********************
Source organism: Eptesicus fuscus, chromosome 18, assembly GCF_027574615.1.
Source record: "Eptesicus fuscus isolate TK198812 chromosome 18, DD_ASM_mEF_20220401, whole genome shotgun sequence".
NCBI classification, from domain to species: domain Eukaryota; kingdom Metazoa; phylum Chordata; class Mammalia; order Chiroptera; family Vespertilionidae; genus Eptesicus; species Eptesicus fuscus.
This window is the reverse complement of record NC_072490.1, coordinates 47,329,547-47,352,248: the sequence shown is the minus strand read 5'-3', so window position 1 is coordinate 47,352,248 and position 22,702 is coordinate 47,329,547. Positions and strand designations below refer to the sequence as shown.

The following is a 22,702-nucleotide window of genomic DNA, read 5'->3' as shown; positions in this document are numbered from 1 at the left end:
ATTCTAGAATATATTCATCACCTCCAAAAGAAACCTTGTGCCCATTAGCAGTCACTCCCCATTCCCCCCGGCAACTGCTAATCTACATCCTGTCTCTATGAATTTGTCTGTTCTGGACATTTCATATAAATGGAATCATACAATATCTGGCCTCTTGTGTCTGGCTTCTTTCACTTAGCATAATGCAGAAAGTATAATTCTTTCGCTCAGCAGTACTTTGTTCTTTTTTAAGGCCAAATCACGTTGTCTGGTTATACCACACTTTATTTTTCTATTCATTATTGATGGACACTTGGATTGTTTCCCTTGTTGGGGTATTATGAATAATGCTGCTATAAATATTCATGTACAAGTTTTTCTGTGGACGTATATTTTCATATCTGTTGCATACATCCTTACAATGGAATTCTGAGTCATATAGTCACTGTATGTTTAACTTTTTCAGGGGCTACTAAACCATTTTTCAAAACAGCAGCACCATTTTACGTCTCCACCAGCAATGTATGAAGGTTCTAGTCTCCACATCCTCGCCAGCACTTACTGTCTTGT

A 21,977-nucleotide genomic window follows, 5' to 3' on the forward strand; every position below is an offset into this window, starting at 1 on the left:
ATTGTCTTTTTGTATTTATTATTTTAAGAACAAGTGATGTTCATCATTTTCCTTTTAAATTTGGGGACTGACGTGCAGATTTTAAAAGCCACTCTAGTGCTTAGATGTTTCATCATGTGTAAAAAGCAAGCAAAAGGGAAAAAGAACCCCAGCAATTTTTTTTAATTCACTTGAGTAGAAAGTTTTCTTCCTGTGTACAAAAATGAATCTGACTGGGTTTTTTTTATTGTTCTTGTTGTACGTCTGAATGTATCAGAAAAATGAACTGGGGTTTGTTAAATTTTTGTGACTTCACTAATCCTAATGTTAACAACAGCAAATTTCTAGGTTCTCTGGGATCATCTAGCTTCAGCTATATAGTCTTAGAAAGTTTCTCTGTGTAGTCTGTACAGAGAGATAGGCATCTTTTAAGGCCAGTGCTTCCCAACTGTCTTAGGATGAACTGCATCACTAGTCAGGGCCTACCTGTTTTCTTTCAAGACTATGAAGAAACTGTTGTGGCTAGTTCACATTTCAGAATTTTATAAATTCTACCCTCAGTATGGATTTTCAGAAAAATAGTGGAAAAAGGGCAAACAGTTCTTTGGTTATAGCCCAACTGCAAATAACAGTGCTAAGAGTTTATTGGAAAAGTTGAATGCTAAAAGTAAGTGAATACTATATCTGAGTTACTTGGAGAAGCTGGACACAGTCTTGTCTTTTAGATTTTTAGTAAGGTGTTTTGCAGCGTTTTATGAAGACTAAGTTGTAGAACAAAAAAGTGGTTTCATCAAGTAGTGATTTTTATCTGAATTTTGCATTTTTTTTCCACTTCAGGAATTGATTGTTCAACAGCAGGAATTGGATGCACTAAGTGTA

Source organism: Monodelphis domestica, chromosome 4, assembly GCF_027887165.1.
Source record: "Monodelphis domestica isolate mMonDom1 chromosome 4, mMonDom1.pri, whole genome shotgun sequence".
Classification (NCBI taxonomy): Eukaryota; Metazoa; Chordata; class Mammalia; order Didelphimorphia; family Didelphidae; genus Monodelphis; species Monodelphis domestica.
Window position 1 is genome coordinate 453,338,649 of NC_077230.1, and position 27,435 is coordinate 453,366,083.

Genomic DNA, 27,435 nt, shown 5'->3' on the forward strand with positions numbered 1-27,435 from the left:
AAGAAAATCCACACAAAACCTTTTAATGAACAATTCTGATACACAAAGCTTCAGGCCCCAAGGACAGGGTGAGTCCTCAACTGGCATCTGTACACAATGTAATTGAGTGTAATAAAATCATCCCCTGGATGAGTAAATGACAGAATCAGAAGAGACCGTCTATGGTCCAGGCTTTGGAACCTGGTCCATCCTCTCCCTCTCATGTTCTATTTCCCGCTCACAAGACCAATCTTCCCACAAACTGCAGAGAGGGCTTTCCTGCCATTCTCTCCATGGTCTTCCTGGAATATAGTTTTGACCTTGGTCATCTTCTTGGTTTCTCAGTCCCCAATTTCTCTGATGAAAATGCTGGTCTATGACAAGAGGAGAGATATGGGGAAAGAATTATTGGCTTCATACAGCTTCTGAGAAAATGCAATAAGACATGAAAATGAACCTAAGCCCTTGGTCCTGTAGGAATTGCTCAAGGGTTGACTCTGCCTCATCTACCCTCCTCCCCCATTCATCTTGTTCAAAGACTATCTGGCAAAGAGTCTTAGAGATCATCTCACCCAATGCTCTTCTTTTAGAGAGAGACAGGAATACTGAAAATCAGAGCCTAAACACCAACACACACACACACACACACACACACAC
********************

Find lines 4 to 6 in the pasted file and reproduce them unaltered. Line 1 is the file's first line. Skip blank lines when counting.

This window is the reverse complement of record NC_072490.1, coordinates 47,329,547-47,352,248: the sequence shown is the minus strand read 5'-3', so window position 1 is coordinate 47,352,248 and position 22,702 is coordinate 47,329,547. Positions and strand designations below refer to the sequence as shown.

The following is a 22,702-nucleotide window of genomic DNA, read 5'->3' as shown; positions in this document are numbered from 1 at the left end:
ATTCTAGAATATATTCATCACCTCCAAAAGAAACCTTGTGCCCATTAGCAGTCACTCCCCATTCCCCCCGGCAACTGCTAATCTACATCCTGTCTCTATGAATTTGTCTGTTCTGGACATTTCATATAAATGGAATCATACAATATCTGGCCTCTTGTGTCTGGCTTCTTTCACTTAGCATAATGCAGAAAGTATAATTCTTTCGCTCAGCAGTACTTTGTTCTTTTTTAAGGCCAAATCACGTTGTCTGGTTATACCACACTTTATTTTTCTATTCATTATTGATGGACACTTGGATTGTTTCCCTTGTTGGGGTATTATGAATAATGCTGCTATAAATATTCATGTACAAGTTTTTCTGTGGACGTATATTTTCATATCTGTTGCATACATCCTTACAATGGAATTCTGAGTCATATAGTCACTGTATGTTTAACTTTTTCAGGGGCTACTAAACCATTTTTCAAAACAGCAGCACCATTTTACGTCTCCACCAGCAATGTATGAAGGTTCTAGTCTCCACATCCTCGCCAGCACTTACTGTCTTGT